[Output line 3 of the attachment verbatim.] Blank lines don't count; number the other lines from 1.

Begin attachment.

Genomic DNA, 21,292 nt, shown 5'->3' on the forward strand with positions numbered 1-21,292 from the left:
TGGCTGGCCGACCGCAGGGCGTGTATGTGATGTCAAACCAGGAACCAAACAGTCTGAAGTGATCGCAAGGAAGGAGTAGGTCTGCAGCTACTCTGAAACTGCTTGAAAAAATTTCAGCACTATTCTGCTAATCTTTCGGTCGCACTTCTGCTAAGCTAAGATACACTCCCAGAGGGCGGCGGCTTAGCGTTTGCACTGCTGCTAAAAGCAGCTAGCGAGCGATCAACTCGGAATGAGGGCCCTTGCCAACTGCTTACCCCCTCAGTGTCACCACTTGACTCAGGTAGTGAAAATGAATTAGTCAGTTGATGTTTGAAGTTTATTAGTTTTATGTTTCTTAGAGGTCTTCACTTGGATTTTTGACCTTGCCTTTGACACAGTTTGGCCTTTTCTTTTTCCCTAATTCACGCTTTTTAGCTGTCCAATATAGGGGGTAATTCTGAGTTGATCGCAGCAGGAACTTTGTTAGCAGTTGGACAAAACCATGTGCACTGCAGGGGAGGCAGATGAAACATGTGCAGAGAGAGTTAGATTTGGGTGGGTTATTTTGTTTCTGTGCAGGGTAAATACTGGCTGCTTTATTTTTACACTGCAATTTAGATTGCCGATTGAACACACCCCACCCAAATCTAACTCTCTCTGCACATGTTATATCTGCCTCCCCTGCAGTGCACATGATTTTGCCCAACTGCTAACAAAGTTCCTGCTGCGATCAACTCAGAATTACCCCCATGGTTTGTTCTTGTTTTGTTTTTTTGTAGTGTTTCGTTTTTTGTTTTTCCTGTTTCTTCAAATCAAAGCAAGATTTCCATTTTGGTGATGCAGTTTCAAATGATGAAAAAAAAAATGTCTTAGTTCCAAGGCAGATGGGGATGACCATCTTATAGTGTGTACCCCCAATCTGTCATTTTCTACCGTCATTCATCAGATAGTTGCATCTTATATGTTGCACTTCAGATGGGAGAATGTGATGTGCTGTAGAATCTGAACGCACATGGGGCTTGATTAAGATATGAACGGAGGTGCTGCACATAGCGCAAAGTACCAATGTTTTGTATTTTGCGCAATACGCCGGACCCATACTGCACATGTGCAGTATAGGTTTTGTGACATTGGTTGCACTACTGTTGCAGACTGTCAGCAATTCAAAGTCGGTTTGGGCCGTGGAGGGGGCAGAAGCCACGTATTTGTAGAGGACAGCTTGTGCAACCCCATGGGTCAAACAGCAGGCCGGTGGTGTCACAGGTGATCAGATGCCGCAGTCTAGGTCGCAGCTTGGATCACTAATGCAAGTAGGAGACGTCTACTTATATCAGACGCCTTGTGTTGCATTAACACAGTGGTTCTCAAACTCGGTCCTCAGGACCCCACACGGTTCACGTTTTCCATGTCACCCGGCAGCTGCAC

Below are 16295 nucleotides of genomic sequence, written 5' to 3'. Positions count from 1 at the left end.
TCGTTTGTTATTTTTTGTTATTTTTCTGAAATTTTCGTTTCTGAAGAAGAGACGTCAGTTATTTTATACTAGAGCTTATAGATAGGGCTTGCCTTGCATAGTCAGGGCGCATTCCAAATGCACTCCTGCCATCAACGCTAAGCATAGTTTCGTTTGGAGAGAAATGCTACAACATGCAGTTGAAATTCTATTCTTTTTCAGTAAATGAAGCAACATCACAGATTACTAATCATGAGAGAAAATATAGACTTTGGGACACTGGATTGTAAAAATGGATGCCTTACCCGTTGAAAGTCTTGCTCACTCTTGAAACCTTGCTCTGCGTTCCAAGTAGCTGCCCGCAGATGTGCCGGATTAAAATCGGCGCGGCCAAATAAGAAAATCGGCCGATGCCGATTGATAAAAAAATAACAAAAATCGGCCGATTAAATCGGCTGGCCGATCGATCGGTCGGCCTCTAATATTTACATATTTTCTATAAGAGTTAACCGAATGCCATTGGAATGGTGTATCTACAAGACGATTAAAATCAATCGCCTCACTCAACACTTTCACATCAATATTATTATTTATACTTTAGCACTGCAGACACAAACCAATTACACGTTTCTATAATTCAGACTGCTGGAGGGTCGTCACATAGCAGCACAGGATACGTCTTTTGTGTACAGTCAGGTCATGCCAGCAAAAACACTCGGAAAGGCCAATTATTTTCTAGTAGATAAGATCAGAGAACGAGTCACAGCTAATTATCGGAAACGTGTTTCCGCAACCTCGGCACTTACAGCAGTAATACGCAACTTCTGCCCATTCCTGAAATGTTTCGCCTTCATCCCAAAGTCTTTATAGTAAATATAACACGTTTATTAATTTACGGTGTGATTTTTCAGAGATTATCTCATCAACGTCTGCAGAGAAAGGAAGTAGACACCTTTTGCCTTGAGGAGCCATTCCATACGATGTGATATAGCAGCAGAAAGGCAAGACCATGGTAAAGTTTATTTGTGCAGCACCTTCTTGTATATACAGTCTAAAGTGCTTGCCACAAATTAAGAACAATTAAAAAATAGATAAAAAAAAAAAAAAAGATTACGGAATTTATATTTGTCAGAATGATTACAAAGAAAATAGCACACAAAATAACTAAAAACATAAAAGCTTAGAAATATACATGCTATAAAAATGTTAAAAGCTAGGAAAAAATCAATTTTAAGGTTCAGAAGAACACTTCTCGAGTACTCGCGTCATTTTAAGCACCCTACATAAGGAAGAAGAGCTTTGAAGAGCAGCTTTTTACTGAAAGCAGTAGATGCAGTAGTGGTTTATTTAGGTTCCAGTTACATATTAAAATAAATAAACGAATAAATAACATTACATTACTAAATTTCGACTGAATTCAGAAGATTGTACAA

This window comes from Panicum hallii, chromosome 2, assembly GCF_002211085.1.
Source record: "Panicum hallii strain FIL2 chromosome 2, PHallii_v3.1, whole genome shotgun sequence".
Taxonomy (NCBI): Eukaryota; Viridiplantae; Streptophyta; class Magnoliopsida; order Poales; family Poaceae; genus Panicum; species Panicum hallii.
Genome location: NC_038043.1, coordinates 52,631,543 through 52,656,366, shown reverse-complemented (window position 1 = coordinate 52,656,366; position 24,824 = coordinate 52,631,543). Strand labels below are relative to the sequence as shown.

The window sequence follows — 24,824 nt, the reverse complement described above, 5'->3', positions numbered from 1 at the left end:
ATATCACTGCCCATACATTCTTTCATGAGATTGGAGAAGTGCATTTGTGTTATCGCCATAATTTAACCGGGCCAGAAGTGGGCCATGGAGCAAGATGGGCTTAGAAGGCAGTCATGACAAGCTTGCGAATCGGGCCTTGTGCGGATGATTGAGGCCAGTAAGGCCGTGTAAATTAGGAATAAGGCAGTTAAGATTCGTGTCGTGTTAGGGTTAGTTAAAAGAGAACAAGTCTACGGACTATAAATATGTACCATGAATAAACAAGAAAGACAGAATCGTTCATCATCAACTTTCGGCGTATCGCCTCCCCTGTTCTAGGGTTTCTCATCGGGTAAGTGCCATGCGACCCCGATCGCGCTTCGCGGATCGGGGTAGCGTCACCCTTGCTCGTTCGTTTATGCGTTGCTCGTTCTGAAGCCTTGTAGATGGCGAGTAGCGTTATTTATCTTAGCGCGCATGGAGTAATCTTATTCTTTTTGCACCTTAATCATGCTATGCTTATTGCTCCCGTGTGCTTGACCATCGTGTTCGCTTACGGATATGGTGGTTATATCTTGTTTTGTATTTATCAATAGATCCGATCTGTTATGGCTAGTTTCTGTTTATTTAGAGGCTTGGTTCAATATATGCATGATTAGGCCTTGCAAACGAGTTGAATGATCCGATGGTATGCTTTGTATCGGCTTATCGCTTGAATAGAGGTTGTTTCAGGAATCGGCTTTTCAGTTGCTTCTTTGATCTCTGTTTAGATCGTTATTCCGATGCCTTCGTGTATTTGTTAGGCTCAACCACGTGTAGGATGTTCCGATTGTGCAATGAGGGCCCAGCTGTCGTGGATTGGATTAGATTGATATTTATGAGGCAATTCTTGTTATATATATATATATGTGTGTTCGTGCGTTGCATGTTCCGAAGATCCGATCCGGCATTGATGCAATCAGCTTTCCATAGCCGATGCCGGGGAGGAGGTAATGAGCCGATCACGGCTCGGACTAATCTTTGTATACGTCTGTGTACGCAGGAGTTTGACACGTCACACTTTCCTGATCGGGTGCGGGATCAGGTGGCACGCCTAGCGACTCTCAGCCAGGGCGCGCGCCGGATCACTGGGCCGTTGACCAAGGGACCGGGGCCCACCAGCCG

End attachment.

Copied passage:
Below are 16295 nucleotides of genomic sequence, written 5' to 3'. Positions count from 1 at the left end.